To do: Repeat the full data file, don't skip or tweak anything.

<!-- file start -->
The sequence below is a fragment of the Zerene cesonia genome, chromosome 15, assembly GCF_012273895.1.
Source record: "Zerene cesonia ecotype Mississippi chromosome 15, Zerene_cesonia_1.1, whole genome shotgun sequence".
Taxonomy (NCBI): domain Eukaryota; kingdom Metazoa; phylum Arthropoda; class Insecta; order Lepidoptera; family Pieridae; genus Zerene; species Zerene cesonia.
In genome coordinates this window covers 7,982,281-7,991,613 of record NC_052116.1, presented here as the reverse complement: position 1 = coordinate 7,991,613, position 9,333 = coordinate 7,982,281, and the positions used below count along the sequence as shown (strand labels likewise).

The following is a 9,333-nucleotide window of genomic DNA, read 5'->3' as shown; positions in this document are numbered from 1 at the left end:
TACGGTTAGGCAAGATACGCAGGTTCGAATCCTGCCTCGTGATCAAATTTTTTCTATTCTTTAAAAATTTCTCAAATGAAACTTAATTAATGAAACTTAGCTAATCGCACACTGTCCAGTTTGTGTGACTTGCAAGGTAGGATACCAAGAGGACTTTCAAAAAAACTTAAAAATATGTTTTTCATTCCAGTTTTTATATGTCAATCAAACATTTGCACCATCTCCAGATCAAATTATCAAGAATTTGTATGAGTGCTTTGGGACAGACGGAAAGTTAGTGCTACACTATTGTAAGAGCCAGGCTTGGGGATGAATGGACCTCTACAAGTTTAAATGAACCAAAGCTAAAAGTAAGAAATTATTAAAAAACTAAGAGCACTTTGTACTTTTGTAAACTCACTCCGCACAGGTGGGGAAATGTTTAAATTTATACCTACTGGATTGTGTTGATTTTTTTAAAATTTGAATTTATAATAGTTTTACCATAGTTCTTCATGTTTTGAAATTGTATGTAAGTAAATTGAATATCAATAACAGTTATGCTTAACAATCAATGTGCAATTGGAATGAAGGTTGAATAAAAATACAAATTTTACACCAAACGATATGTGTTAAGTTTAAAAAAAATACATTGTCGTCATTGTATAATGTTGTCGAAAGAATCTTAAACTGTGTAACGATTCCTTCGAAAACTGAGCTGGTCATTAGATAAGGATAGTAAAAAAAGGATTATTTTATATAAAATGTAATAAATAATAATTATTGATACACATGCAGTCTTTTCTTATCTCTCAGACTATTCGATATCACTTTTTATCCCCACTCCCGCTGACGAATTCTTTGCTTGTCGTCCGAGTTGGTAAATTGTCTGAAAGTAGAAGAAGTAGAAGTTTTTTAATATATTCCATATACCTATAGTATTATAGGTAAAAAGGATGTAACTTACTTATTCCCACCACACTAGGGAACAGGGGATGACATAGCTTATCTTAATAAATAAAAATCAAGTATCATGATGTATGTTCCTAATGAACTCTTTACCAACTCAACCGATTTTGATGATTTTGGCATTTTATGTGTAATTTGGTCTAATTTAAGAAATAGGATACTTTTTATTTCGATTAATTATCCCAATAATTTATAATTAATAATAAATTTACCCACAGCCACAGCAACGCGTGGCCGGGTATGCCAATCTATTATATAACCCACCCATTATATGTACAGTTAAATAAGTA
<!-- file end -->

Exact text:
The sequence below is a fragment of the Zerene cesonia genome, chromosome 15, assembly GCF_012273895.1.
Source record: "Zerene cesonia ecotype Mississippi chromosome 15, Zerene_cesonia_1.1, whole genome shotgun sequence".
Taxonomy (NCBI): domain Eukaryota; kingdom Metazoa; phylum Arthropoda; class Insecta; order Lepidoptera; family Pieridae; genus Zerene; species Zerene cesonia.
In genome coordinates this window covers 7,982,281-7,991,613 of record NC_052116.1, presented here as the reverse complement: position 1 = coordinate 7,991,613, position 9,333 = coordinate 7,982,281, and the positions used below count along the sequence as shown (strand labels likewise).

The following is a 9,333-nucleotide window of genomic DNA, read 5'->3' as shown; positions in this document are numbered from 1 at the left end:
TACGGTTAGGCAAGATACGCAGGTTCGAATCCTGCCTCGTGATCAAATTTTTTCTATTCTTTAAAAATTTCTCAAATGAAACTTAATTAATGAAACTTAGCTAATCGCACACTGTCCAGTTTGTGTGACTTGCAAGGTAGGATACCAAGAGGACTTTCAAAAAAACTTAAAAATATGTTTTTCATTCCAGTTTTTATATGTCAATCAAACATTTGCACCATCTCCAGATCAAATTATCAAGAATTTGTATGAGTGCTTTGGGACAGACGGAAAGTTAGTGCTACACTATTGTAAGAGCCAGGCTTGGGGATGAATGGACCTCTACAAGTTTAAATGAACCAAAGCTAAAAGTAAGAAATTATTAAAAAACTAAGAGCACTTTGTACTTTTGTAAACTCACTCCGCACAGGTGGGGAAATGTTTAAATTTATACCTACTGGATTGTGTTGATTTTTTTAAAATTTGAATTTATAATAGTTTTACCATAGTTCTTCATGTTTTGAAATTGTATGTAAGTAAATTGAATATCAATAACAGTTATGCTTAACAATCAATGTGCAATTGGAATGAAGGTTGAATAAAAATACAAATTTTACACCAAACGATATGTGTTAAGTTTAAAAAAAATACATTGTCGTCATTGTATAATGTTGTCGAAAGAATCTTAAACTGTGTAACGATTCCTTCGAAAACTGAGCTGGTCATTAGATAAGGATAGTAAAAAAAGGATTATTTTATATAAAATGTAATAAATAATAATTATTGATACACATGCAGTCTTTTCTTATCTCTCAGACTATTCGATATCACTTTTTATCCCCACTCCCGCTGACGAATTCTTTGCTTGTCGTCCGAGTTGGTAAATTGTCTGAAAGTAGAAGAAGTAGAAGTTTTTTAATATATTCCATATACCTATAGTATTATAGGTAAAAAGGATGTAACTTACTTATTCCCACCACACTAGGGAACAGGGGATGACATAGCTTATCTTAATAAATAAAAATCAAGTATCATGATGTATGTTCCTAATGAACTCTTTACCAACTCAACCGATTTTGATGATTTTGGCATTTTATGTGTAATTTGGTCTAATTTAAGAAATAGGATACTTTTTATTTCGATTAATTATCCCAATAATTTATAATTAATAATAAATTTACCCACAGCCACAGCAACGCGTGGCCGGGTATGCCAATCTATTATATAACCCACCCATTATATGTACAGTTAAATAAGTA